This also ensure the clients and the backends to be authentic, and avoids Man In The Middle attacks.

Since the reverse proxy is in the middle between the clients and the backends, it’s requested for the clients to send a known client certificate to the gateway (apache), so that the gateway can recognize them. This is done with X509 certificates.
For the same reason, each backend contacted by the gateway is requested to respond with a valid and known server certificate. This is also done with X509 certificates.
Generally, the clients and the backends will also check their peer’s (apache) certificate to be known and valid, so that if someone is going to impersonate the gateway, it will be found and will not be considered authentic.

To do so, we’ll use:

  • apache httpd
  • mod_ssl
  • mod_proxy_balancer + mod_proxy + mod_proxy_http

Everything is done with a simple and single virtualhost in apache to be included in httpd.conf.
A working example is given below (assumes apache to be installed in /opt/apache, working with IP 11.22.33.44 on port 443):

<VirtualHost 11.22.33.44:443>
# General setup for the virtual host
DocumentRoot “/opt/apache/htdocs”
ServerName 11.22.33.44:443
ServerAdmin hostmaster@yoursite.com
CustomLog “|/opt/apache/bin/rotatelogs /opt/apache/logs/ssl_request_%Y%m%d.log 43200” “%t %h %{SSL_PROTOCOL}x %{SSL_CIPHER}x \”%r\” %b”
ErrorLog “|/opt/apache/bin/rotatelogs /opt/apache/logs/error_%Y%m%d.log 43200”
CustomLog “|/opt/apache/bin/rotatelogs /opt/apache/logs/access_%Y%m%d.log 43200” combined

# SSL CONFIGURATION – SERVER SIDE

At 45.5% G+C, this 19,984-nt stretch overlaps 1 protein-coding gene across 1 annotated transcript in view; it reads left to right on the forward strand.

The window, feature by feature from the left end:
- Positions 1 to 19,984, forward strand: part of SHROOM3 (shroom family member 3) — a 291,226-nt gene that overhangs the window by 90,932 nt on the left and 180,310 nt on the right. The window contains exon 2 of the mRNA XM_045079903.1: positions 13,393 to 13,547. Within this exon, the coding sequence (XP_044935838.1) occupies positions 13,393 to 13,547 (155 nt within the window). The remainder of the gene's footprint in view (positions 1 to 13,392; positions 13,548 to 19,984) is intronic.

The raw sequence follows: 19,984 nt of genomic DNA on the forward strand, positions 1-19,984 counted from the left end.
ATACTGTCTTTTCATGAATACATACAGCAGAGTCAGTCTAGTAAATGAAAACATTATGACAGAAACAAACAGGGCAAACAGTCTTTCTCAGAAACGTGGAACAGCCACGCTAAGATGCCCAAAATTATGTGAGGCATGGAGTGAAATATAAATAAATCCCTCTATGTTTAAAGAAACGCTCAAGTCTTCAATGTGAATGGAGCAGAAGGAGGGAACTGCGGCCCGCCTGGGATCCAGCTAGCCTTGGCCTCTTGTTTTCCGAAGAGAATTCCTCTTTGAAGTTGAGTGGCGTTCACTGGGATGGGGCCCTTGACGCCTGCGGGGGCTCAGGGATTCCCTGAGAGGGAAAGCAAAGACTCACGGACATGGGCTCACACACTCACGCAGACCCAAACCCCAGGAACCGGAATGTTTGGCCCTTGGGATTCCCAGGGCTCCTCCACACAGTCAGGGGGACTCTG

# Enable SSL Server on this virtualhost
SSLEngine on
# Disable SSLv2 in favor of the more robust and secure SSLv3
SSLProtocol all -SSLv2
# List of supported cryptografic server cipher suites
SSLCipherSuite HIGH:MEDIUM:!aNULL:!MD5

# Apache server certificate
SSLCertificateFile “/opt/apache/conf/ssl/server.pem”
# Apache server private key
SSLCertificateKeyFile “/opt/apache/conf/ssl/key.pem”
# Apache server CA certificate (certificate of who released your server certificate)
SSLCertificateChainFile “/opt/apache/conf/ssl/ca.pem”
# Client’s CA certificates (list of certificates of who released your client’s certificates)
SSLCACertificateFile “/opt/apache/conf/ssl/ca.pem”
# It’s mandatory for apache to authenticate the client’s certificate
SSLVerifyClient require
# END OF SSL CONFIGURATION – SERVER SIDE

# SSL CONFIGURATION – CLIENT SIDE
# Enable SSL Client on this virtualhost (the traffic to the backends can be encrypted)
SSLProxyEngine on
# Apache client CA certificate (certificate of who released your client certificate)
SSLProxyMachineCertificateChainFile “/opt/apache/conf/ssl/ca.pem”
# Apache client private key + client certificate (concatenated in a single file)
SSLProxyMachineCertificateFile “/opt/apache/conf/ssl/client.pem”
# Backends’ CA certificates (list of certificates of who released your backends’ certificates)
SSLProxyCACertificateFile “/opt/apache/conf/ssl/ca.pem”
# It’s mandatory for apache to authenticate the backends’ certificate
SSLProxyVerify require
# END OF SSL CONFIGURATION – CLIENT SIDE

<FilesMatch “\.(cgi|shtml|phtml|php)$”>
SSLOptions +StdEnvVars
</FilesMatch>
<Directory “/opt/apache/cgi-bin”>
SSLOptions +StdEnvVars
</Directory>

BrowserMatch “MSIE [2-5]” \
nokeepalive ssl-unclean-shutdown \
downgrade-1.0 force-response-1.0

# Define a load balancer worker to be used to balance the HTTPS traffic to three backends.
# The traffic between apache and the backends is encrypted
<Proxy balancer://httpslb>
# Define the first backend (https) with 2 way auth